An extremely quick read about Marvin, a homeless teen with super powers. Unfortunately he's a "dirty," meaning it's against the law for him to use his...moreAn extremely quick read about Marvin, a homeless teen with super powers. Unfortunately he's a "dirty," meaning it's against the law for him to use his powers. When he saves a family during a carjacking, he's offered the opportunity to try out for the Core, a group of revered superheroes who protect the city.
The author has a background in comic writing, and it shows. It's a thoughtful take on public heroism, corruption, and doing the right thing. The writing is straight forward and the dialogue and action scenes flow naturally. Overall, this is a nice surprise from a small publisher and highly recommended for reluctant readers and fans of Steelheart.
Note: there's an unexpected rape scene - not graphic, but it's pretty clear exactly what happens. (less)
A thoughtful but never preachy look at growing up between cultures and race and class in poor neighborhoods of San Diego. Great dialogue, flawed but r...moreA thoughtful but never preachy look at growing up between cultures and race and class in poor neighborhoods of San Diego. Great dialogue, flawed but realistic and likable characters, riveting baseball scenes. Some pacing problems, but a great addition to the YA canon.(less)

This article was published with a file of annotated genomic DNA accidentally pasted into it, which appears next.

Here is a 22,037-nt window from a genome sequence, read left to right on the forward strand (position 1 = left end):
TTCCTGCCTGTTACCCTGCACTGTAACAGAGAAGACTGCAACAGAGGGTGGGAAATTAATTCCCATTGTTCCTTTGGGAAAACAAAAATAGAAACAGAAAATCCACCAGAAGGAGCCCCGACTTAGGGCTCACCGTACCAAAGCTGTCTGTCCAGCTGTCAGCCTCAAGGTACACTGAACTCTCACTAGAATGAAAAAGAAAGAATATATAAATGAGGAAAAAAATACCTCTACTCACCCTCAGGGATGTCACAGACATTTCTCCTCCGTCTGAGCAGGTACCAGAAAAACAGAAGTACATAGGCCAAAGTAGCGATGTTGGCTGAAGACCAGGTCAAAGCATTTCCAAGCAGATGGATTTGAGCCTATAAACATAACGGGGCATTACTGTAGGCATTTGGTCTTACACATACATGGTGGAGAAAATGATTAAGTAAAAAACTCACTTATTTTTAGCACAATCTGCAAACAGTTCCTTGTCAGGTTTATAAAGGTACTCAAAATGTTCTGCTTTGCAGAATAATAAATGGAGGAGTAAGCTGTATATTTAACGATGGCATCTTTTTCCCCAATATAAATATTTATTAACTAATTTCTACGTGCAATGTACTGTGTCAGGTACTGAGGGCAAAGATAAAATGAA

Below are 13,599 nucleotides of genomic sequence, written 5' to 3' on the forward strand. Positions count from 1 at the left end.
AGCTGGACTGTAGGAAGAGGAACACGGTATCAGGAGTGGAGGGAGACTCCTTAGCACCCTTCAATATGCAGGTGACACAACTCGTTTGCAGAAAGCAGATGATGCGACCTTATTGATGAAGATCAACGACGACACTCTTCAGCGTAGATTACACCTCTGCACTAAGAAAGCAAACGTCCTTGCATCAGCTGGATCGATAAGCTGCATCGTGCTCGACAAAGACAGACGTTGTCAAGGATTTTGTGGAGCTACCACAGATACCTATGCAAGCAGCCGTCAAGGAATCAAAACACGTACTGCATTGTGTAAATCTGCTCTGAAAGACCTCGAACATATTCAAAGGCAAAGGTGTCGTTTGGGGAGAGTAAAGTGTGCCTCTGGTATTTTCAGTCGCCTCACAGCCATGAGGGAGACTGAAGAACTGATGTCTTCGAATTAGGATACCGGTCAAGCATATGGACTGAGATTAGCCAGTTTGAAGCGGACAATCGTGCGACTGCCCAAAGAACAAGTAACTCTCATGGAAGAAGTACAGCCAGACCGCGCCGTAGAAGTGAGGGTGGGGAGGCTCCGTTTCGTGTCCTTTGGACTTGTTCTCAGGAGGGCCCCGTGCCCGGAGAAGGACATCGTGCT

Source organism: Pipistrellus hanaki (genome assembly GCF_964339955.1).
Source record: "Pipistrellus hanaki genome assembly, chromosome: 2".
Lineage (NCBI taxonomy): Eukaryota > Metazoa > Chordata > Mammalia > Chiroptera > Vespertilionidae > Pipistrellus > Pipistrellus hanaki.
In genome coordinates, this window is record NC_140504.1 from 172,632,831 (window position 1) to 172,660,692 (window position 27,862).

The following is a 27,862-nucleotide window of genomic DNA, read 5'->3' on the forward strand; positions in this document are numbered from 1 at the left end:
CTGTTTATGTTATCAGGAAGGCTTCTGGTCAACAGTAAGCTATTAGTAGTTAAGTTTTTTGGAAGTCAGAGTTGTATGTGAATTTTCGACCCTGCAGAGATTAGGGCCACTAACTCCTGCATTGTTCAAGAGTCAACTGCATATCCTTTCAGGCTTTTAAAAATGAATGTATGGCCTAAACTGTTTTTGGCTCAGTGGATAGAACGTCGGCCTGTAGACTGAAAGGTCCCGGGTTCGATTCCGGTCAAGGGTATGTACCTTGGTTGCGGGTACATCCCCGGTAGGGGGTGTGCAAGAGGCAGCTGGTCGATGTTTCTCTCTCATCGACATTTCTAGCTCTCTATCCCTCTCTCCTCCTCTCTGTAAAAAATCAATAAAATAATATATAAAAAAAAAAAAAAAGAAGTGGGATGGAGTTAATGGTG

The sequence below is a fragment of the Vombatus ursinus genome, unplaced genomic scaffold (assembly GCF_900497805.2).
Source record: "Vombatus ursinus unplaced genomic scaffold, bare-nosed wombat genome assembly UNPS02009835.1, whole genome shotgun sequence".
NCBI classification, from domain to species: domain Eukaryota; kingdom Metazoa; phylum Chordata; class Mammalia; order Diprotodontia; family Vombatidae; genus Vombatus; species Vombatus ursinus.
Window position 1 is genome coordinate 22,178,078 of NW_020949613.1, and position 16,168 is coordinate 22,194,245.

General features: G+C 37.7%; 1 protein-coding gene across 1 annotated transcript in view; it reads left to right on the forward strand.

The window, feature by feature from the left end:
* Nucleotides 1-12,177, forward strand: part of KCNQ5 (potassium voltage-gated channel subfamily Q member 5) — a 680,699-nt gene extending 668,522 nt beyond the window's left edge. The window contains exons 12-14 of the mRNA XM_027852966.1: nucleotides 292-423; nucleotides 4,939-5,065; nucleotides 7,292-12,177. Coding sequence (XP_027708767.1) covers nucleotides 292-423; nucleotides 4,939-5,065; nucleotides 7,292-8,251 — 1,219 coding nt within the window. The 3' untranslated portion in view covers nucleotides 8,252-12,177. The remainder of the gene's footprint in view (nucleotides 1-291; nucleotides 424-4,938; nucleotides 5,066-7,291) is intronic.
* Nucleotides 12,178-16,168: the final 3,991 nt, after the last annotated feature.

Captain Drake, a member of the king's royal guard, is hunting for three unnamed thieves. The story alternates between his current search for them in a...moreCaptain Drake, a member of the king's royal guard, is hunting for three unnamed thieves. The story alternates between his current search for them in a house of healing and his early days in the king's guard. In the flashbacks, young Drake grapples with complicated palace politics. The text raises questions of loyalty and morality without feeling heavy-handed, but the because the story focuses on the adult Captain Drake, it feels a little old for the intended middle grade or young YA audience. Color illustrations for the main storyline alternate with black and white for Drake's memories; the use of two palettes is an effective story-telling technique and a handy cue for young readers. The King's Dragon is clearly not a standalone, but it is a strong entry into the Three Thieves series. Recommended where the first three are popular.(less)
A serviceable YA romance about Charlie, the youngest child and only girl in a family of four. Raised by her policeman father and three athletic older...moreA serviceable YA romance about Charlie, the youngest child and only girl in a family of four. Raised by her policeman father and three athletic older brothers (her mother died when Charlie was six), Charlie is a great athlete but uncomfortably with anything she deems girly or feminine. When a speeding ticket leads to a job at a clothing shop, Charlie makes new friends, learns about "being a girl," and falls in love with the boy next door, who may or may not think of her like a sister. Stereotypes about gender and relatively flat characters, plus an abundance of plot points (the romance, Charlie's new friends, nightmares about her mother's death) weaken this novel, but it will appeal to teens looking contemporary romance. An additional purchase where romance is popular. (less)